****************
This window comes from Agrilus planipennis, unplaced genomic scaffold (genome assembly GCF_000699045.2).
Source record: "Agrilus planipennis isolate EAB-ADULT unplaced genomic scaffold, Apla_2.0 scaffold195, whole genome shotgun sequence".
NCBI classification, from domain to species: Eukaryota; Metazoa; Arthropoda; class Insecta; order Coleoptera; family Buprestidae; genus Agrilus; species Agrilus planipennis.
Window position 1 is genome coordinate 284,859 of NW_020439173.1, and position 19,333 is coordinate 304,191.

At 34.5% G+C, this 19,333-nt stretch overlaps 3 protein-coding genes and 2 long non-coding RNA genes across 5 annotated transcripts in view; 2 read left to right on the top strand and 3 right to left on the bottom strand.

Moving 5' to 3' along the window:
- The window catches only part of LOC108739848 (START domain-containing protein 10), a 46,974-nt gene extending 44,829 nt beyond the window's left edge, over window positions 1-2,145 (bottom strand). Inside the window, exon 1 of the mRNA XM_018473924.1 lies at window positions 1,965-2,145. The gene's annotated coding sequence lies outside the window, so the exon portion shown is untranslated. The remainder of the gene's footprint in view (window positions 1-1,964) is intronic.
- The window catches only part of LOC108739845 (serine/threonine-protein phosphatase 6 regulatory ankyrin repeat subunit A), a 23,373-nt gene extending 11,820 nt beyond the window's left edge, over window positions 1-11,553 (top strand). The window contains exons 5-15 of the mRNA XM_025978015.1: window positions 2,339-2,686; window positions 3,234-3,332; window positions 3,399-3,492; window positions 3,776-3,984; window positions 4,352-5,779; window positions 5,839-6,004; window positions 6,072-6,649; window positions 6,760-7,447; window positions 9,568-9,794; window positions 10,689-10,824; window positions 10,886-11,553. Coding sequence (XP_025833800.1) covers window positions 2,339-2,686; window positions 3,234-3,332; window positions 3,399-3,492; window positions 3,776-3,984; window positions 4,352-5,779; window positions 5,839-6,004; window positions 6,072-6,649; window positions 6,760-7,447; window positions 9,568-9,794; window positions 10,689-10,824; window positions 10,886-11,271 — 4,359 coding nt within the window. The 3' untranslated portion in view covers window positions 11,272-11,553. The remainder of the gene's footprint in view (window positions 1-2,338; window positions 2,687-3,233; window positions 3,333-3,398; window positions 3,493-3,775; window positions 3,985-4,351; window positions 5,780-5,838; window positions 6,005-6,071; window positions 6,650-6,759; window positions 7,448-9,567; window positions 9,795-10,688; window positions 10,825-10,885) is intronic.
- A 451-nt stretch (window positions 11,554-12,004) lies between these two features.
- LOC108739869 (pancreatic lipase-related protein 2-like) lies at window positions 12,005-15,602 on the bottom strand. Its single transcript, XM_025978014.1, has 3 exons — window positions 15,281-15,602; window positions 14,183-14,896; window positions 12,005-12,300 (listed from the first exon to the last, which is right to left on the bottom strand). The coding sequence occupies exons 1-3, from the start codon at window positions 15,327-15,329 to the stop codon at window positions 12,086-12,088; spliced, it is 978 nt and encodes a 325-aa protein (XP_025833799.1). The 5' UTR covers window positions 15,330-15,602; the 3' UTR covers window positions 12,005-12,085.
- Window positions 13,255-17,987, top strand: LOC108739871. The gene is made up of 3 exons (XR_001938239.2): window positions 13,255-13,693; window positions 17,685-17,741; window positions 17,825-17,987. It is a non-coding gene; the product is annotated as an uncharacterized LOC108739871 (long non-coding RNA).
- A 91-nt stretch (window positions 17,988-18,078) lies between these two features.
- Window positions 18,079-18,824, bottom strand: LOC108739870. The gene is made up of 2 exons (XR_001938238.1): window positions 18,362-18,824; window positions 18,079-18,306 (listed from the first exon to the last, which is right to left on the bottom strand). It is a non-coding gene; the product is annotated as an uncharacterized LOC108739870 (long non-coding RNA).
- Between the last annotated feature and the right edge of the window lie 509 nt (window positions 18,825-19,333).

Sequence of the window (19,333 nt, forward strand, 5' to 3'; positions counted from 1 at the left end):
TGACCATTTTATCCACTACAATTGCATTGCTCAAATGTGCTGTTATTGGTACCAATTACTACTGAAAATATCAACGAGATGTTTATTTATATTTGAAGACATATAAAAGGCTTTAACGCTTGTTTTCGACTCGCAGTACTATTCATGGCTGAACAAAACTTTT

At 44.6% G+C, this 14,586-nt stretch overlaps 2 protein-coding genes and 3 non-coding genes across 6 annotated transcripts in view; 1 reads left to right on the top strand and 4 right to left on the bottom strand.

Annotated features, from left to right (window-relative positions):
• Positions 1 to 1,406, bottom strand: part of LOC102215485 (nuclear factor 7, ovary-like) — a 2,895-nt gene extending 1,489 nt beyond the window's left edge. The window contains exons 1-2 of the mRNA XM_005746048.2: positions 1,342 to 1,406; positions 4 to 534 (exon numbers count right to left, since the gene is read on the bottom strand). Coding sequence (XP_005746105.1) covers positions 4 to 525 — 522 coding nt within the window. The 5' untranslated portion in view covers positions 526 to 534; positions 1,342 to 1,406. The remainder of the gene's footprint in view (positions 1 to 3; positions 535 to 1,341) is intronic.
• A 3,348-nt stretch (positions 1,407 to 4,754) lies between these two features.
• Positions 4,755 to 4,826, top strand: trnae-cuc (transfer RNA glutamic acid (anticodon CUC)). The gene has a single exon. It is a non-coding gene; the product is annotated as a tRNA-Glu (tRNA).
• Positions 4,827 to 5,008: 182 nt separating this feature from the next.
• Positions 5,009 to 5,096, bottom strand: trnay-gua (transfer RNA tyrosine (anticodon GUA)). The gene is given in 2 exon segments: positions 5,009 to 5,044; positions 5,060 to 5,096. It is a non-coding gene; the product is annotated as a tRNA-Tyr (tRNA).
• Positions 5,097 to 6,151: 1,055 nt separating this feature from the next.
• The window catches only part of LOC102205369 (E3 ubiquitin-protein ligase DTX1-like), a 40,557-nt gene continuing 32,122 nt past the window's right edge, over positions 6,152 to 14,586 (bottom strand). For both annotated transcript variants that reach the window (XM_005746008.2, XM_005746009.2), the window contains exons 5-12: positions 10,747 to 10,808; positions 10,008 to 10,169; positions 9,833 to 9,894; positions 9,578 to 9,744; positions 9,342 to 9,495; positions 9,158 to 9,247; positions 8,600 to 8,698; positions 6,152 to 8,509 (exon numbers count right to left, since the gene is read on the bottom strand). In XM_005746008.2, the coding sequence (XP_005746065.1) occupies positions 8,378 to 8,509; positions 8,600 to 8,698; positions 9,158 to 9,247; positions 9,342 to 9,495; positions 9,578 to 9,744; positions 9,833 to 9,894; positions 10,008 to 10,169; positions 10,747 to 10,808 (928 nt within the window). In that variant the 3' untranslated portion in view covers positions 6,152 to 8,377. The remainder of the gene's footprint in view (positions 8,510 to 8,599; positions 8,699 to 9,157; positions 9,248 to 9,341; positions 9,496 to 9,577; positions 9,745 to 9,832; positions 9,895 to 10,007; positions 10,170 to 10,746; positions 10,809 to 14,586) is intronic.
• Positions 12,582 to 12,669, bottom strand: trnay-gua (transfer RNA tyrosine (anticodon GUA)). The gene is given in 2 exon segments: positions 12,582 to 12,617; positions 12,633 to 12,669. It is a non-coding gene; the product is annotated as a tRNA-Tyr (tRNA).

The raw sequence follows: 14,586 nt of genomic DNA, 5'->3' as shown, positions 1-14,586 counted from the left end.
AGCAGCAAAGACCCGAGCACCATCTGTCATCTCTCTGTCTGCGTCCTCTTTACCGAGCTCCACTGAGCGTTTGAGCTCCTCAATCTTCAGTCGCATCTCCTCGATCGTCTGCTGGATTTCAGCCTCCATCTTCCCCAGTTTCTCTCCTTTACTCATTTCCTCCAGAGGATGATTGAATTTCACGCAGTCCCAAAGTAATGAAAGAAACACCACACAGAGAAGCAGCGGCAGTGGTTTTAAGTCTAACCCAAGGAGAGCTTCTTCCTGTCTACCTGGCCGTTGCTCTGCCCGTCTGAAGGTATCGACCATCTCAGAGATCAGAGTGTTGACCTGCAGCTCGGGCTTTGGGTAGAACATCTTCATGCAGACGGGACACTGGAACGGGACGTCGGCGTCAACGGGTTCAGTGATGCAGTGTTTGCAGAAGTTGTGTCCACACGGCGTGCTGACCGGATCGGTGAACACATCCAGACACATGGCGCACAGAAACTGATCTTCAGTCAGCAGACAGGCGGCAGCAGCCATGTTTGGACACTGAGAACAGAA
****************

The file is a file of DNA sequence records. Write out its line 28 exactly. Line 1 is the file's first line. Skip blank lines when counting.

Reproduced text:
AGCAGCAAAGACCCGAGCACCATCTGTCATCTCTCTGTCTGCGTCCTCTTTACCGAGCTCCACTGAGCGTTTGAGCTCCTCAATCTTCAGTCGCATCTCCTCGATCGTCTGCTGGATTTCAGCCTCCATCTTCCCCAGTTTCTCTCCTTTACTCATTTCCTCCAGAGGATGATTGAATTTCACGCAGTCCCAAAGTAATGAAAGAAACACCACACAGAGAAGCAGCGGCAGTGGTTTTAAGTCTAACCCAAGGAGAGCTTCTTCCTGTCTACCTGGCCGTTGCTCTGCCCGTCTGAAGGTATCGACCATCTCAGAGATCAGAGTGTTGACCTGCAGCTCGGGCTTTGGGTAGAACATCTTCATGCAGACGGGACACTGGAACGGGACGTCGGCGTCAACGGGTTCAGTGATGCAGTGTTTGCAGAAGTTGTGTCCACACGGCGTGCTGACCGGATCGGTGAACACATCCAGACACATGGCGCACAGAAACTGATCTTCAGTCAGCAGACAGGCGGCAGCAGCCATGTTTGGACACTGAGAACAGAA